One important fuel saving tip I should have mentioned above is that if every motorist would switch all of their vehicle's lubrication over to a high grade synthetic oil such as AMSOIL, it would cut their fuel costs by as much as 10%, besides protect the engines from overheating or head gasket failures. Many automobiles will someday experience a head gasket failure due to the aluminum design of the head. This is especially true if you own a bimetal engine(one that features an aluminum head, but a cast metal engine block). Cast metal and aluminum heat and cool at different rates, which creates enough friction and damage to the head gasket material that it can result in failure at between 70,000-150,000 in many automobiles. A top grade synthetic oil like AMSOIL allows the engine to run many degrees cooler, greatly limiting this sort of damage to an engine due to heat.

AMSOIL works so well that I actually lost all of my oil in my crankcase on the highway due to some road construction debris that punched a hole in my oil filter, yet I was able to drive many miles to my home with no oil in the crankcase because the AMSOIL kept a layer of lubrication on all the vital engine components and prevented engine failure. I repaired the damaged oil filter at my home and continued to drive the same car for thousands more miles for the next few years. Try that with normal oil, and your engine would seize up on the highway leaving you stuck within about one mile or so.

My greatest fuel savings from AMSOIL ever, a scooter I used to own that went up from 83mpg up to 94mpg just by using AMSOIL in the four stroke engine and the CVT transmission.

That's another great fuel saving hint. Look to buy an automobile that uses a fuel saving CVT transmission. These types of transmissions can save you as much as 20% in fuel costs. You have to wonder why every car doesn't use this great design.

If you have a car that won't pass your state vehicle emissions testing, try putting AMSOIL in the car. In nearly every engine it will cut hydrocarbon(oil) blowby that gets past the piston rings and increases pollution levels. Even in two-stroke engines, AMSOIL products burn much cleaner. A normal two-stroke 150cc motorcycle engine unfortunately puts out as much hydrocarbon air pollution per one mile as a big city bus with 300hp diesel engine does during one hour of use. So anything that cuts this pollution benefits the environment.

I've tried many oils in many cars and motorcycles I've owned, but I haven't found one that puts out as much power or saves as much gas as AMSOIL does. I never found Royal Purple, Mobil 1, Castrol Syntec, Quaker or any other brand to match AMSOIL for either power or fuel economy. AMSOIL simply saves gas and gives more horsepower than any oil I've ever used. You might also want to try E3 sparkplugs as well. These put out more electrical spark than any brand ever tested so far and save gas and increase horsepower as well. Cheap sparkplugs foul or don't always run clean and waste gas and power both.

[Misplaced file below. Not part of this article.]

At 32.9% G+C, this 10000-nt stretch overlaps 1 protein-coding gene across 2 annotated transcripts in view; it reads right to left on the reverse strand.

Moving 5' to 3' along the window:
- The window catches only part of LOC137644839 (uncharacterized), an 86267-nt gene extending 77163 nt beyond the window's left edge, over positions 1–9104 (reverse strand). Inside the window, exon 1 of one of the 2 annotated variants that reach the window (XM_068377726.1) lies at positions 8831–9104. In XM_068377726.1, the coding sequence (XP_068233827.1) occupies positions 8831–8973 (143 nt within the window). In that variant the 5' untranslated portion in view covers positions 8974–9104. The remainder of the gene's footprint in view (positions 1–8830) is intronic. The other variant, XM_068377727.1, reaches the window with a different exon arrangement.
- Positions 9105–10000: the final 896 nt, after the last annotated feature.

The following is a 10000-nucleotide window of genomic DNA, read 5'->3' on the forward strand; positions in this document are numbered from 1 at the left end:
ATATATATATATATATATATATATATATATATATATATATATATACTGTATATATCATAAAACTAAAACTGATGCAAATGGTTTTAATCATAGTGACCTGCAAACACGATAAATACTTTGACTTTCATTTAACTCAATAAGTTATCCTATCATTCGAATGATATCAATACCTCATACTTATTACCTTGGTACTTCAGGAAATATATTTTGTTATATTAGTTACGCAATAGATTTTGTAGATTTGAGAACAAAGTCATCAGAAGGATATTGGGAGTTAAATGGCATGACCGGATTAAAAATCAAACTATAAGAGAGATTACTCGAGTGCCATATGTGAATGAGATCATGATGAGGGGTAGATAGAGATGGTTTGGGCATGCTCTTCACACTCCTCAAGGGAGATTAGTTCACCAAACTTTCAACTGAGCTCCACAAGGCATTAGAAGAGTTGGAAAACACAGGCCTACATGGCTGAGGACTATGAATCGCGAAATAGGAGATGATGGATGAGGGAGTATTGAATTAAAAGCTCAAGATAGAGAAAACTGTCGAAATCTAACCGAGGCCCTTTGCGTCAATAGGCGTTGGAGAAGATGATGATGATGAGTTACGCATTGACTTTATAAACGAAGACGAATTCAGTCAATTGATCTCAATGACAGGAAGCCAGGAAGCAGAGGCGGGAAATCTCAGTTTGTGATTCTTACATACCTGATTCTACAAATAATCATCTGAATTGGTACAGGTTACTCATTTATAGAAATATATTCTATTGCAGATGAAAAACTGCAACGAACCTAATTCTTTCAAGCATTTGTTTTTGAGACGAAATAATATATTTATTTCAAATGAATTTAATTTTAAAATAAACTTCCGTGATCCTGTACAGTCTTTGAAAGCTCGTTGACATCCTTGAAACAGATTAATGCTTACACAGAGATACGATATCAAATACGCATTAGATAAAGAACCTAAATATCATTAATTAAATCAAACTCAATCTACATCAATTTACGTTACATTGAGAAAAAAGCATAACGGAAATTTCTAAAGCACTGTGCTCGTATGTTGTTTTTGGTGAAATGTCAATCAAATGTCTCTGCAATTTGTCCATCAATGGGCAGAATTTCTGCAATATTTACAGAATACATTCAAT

While $8.00 gas with taxes ... (Below threshold)
hcddbz:

While $8.00 gas with taxes may not affect all transport we know the Gov will also increase tax on all other fuels. Also windfall profits on Oil will increase price on all those petroluim based products.

This will increase the cost to produce package and transport goods.

So I would say yes it is all related.

Look at increased foos prices from ethanol and high gas prices

"..I was able to drive ... (Below threshold)
Les Nessman:

"..I was able to drive many miles to my home with no oil in the crankcase.."

Why in the world would you continue driving if you lost your oil? Best thing to do is to pull over and shut off the engine asap.

The following is not intend... (Below threshold)

The following is not intended to be completely serious, but nevertheless partly true for my neck of the woods:

Mass transit ANYTHING where I live is literally non-existent and likely will be for many years to come (not including school buses of course). You just can't get a bus of any kind up in the backroads of the mountains, not without a death wish anyway, even the school buses have their limits, a lot of kids walk to their pick up location (yup some kids will still be able to tell that "when I was kid I walked 3 miles..." story twenty years from now). There's no train, no subway, no taxi service, and no trolley. Not even a covered wagon or stage coach. (sorry couldn't resist)

Scooters...multiply that deathwish by ten thousand. Ever hit a 'possum on one of those things? They're okay inside our teeny tiny town, but considering 'town' is the size of a city block, you'd save even more gas by parking the scooter and walking. The worst thing you'd have to fear by walking is the local dog or other various wildlife associated with the mountains.

I've also wondered where one is supposed to put kids, especially a baby, and or groceries for a family of four on a scooter???? Do I leave the kids at home and bring groceries back one bag at a time...now that would be wasting gas!

I don't think human services would be happy with me for leaving a baby at home by itself or riding it around on a scooter either. My Toyota Camry will have to suffice, or my Oldsmobile Cutlass station wagon (AKA The TANK)....and I still have to drive an hour each way to work no matter what I drive.